MIT scientists develop fully-3D printed ion-powered nanosatellite thruster

Researchers from the Massachusetts Institute of Technology (MIT) have designed and tested a novel 3D printed ion-emitting satellite propulsion system. 

The tiny thruster, which is believed to be the first fully-printed device of its kind, fires charged ionic particles from emitter cones along its outer shell, to give it a few micronewtons of propulsion. Within the frictionless environment of space, this power could prove sufficient to make it a low-cost and efficient alternative to conventional CubeSat engines.   

“If you want to be serious about developing high-performance hardware for space, you really need to look into optimizing the shapes, the materials, everything that composes these systems,” said the project’s lead researcher Luis Fernando Velásquez-García. “3D printing can help with all of these things.”

“The hardware that you put into space, you want to get many, many years of use out of that, so this is a good strategy to do it efficiently.”

The researchers’ 3D printed thrusters (pictured) featured cone-shaped ion emitters that provide them with an avenue for propulsion. Image via MIT.

The benefits of ionic propulsion 

While launching a payload into space requires the use of huge chemical-powered rockets, once they’re actually in orbit, the thrust required to maneuver them is comparatively small. Consequently, electrospray thrusters, which emit high-speed streams of particles to provide thrust, represent an attractive option for use in ‘ride-share’ satellite missions. 

Electrospray engines are particularly effective within such applications, as they’re able to fire either positively or negatively-charged particles, simply by changing their polarity. What’s more, their layout is well-suited to miniaturization and removes the need for a neutralizer, making them more reliable and fuel-efficient than conventional designs. 

However, although a number of liquid-powered systems have been built in recent years, they’ve often been created via costly, time-consuming subtractive methods. Using 3D printing, the scientists claim that it’s now possible to “democratize” the tech, shorten the design process and produce small-to-medium sized batches.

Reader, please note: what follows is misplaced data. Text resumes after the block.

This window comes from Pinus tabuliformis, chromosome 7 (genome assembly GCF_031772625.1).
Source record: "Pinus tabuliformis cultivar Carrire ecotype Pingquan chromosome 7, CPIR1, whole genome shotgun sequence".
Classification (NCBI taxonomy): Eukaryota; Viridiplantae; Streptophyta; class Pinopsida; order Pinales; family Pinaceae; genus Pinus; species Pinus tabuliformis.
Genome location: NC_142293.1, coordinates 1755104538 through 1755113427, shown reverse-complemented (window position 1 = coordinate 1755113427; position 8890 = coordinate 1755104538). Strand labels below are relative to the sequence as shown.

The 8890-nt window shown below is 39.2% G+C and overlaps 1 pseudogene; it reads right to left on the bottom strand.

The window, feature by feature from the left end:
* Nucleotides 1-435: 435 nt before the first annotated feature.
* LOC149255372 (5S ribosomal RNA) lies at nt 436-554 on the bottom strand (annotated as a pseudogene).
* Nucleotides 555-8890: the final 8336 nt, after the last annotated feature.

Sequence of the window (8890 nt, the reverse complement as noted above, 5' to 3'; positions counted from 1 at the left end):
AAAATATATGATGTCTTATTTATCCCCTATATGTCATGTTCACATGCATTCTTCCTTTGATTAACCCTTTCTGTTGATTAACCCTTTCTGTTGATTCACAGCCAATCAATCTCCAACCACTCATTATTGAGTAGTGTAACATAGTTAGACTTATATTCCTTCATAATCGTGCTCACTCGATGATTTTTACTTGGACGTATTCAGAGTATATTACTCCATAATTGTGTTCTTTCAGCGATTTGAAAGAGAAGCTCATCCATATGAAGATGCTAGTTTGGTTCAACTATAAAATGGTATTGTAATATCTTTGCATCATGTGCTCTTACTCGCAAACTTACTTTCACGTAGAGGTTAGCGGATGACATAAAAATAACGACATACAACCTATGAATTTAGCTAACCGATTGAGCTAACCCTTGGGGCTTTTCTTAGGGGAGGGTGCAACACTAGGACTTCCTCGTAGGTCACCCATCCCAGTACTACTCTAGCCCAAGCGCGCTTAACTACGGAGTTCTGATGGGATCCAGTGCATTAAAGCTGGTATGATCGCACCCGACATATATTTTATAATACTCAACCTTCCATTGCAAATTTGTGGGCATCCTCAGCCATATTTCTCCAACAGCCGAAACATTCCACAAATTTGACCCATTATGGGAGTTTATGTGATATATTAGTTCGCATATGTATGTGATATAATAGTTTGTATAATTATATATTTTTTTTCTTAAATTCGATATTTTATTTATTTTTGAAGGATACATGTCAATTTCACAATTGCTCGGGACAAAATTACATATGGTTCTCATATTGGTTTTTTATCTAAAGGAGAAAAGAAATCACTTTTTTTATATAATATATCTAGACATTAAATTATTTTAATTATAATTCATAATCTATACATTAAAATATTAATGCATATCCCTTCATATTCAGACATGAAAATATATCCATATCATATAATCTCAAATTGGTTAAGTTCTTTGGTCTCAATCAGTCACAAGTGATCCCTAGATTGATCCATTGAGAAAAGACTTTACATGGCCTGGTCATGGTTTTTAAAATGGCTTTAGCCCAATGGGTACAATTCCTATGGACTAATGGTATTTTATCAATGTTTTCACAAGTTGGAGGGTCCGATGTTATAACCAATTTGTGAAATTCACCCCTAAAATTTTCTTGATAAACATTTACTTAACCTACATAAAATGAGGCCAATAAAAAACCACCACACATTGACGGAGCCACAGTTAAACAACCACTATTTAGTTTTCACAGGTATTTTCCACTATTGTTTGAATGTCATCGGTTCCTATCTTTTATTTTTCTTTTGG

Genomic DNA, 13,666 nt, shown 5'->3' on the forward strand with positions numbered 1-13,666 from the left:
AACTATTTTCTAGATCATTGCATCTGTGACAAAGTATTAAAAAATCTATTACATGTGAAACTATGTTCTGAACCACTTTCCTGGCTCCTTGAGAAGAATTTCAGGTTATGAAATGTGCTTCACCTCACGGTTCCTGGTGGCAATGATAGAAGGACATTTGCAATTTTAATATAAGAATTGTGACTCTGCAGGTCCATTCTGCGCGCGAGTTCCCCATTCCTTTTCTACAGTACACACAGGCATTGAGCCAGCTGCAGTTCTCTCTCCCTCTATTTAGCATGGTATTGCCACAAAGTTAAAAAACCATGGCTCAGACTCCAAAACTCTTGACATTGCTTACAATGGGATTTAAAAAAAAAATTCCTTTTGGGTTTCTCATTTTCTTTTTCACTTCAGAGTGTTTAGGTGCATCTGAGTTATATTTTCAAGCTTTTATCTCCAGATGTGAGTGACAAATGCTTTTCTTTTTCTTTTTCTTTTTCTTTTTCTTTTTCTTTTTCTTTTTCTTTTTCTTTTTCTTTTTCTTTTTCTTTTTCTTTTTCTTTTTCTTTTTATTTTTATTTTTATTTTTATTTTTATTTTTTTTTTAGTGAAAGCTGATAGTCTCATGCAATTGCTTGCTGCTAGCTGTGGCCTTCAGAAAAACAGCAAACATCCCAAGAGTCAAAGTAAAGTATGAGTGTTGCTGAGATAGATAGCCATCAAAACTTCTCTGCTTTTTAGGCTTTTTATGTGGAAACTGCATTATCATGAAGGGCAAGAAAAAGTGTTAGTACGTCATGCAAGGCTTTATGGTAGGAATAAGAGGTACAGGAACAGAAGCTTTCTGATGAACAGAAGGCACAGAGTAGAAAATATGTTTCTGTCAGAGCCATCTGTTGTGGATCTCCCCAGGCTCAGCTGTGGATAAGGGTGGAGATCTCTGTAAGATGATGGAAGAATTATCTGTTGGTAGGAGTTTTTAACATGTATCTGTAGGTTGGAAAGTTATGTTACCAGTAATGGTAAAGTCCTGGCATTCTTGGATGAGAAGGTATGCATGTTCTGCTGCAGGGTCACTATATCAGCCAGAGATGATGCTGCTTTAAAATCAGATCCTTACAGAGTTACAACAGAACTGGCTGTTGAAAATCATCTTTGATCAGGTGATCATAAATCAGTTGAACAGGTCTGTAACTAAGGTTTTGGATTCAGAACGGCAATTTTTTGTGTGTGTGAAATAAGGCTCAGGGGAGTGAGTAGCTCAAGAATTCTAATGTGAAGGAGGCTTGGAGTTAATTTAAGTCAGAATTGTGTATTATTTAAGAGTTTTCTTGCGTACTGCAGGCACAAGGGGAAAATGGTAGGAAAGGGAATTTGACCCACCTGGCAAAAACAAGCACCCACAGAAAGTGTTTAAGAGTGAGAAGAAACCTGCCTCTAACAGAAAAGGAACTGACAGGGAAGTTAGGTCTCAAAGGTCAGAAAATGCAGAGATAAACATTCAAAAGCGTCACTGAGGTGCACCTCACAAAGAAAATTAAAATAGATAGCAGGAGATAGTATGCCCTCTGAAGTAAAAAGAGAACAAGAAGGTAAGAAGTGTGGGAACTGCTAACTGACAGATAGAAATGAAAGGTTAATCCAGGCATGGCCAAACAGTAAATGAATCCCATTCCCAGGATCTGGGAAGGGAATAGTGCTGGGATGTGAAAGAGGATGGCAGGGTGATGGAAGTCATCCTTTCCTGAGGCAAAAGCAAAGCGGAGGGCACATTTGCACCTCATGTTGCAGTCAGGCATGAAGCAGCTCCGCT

“Since there has been great progress in 3D printing, the parameters of devices fabricated using this method are becoming similar to these obtained by much more complex, expensive and restricted techniques,” commented Tomasz Grzebyk, a Professor at Wroclaw University. “All these advantages can be seen also in the ion thrusters developed at MIT.” 

The launchers were able to fire continuously, leaving only minor residue build-up (pictured) in their wake. Photo via the Additive Manufacturing journal.

The additive MIT ‘MEMS’ designs

In their study, the MIT team built two microelectromechanical system (MEMS) designs: one with a binder jetted SS 316L-based emitter array, and another created using an acrylic polymer. The devices themselves each featured a fluidic connector, liquid reservoir and an outer casing, which included an embedded array of external cone-shaped emitters. 

During production, the team found that even though both emitters had the same basic design, the polymeric system still required the use of supporting materials. This led to slight differences in the products’ final dimensions, and the metal device’s shorter and sharper tips ultimately allowed it to emit higher thrust levels than the plastic iteration. 

Over several hours of testing, both systems proved capable of operating without any performance dips, producing only a thin layer of ‘crust’ that could be easily removed. What’s more, the two engines produced a maximum thrust per emitter of 191.3 nN and 139.9 nN, giving them a higher ‘specific impulse’ than many state-of-the-art devices. 

Although the metallic MEMS proved to be more powerful than the polymeric version, the team concluded that the latter could provide greater access to the tech in future. Given the cost advantages of their plastic electrode, the scientists hope that eventually, it provides a basis for a slew of new college-led designs and orbital space missions. 

Rise of the microsatellites 

3D printing is not only used for manufacturing launch systems, but for fabricating satellites themselves, and a number of firms have created devices that are more compact and efficient than before.

Miniature satellite manufacturer Mini-Cubes, for instance, has worked with service bureau CRP USA to 3D print flight-ready PocketQubes. The additive devices, which have already passed a NASA GEVS-7000 specification vibration test, are scheduled for launch during Q2 2021. 

Indian 3D printer manufacturer 3Ding has also worked with students at the Hindustan Institute of Technology and Sciences to 3D print the Jai Hind 1-S satellite. The CubeSat, which was created as part of the global Cubes in Space contest, weighed just 33.3 grams, making it one of the lightest in the world. 

Elsewhere, aerospace manufacturer Thales Alenia Space has integrated 3D printing into the manufacturing process of its Spacebus NEO satellites. The additive manufactured parts were successfully added to a commercial Eutelsat Communications device which launched in 2019. 

The researchers’ findings are detailed in their paper titled “Additively manufactured electrohydrodynamic ionic liquid pure-ion sources for nanosatellite propulsion.” The research was co-authored by Dulce Viridiana Melo Máximo Luis Fernando Velásquez-García. 

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Featured image shows the MIT team’s plastic 3D printed satellite thruster. Image via the Additive Manufacturing journal.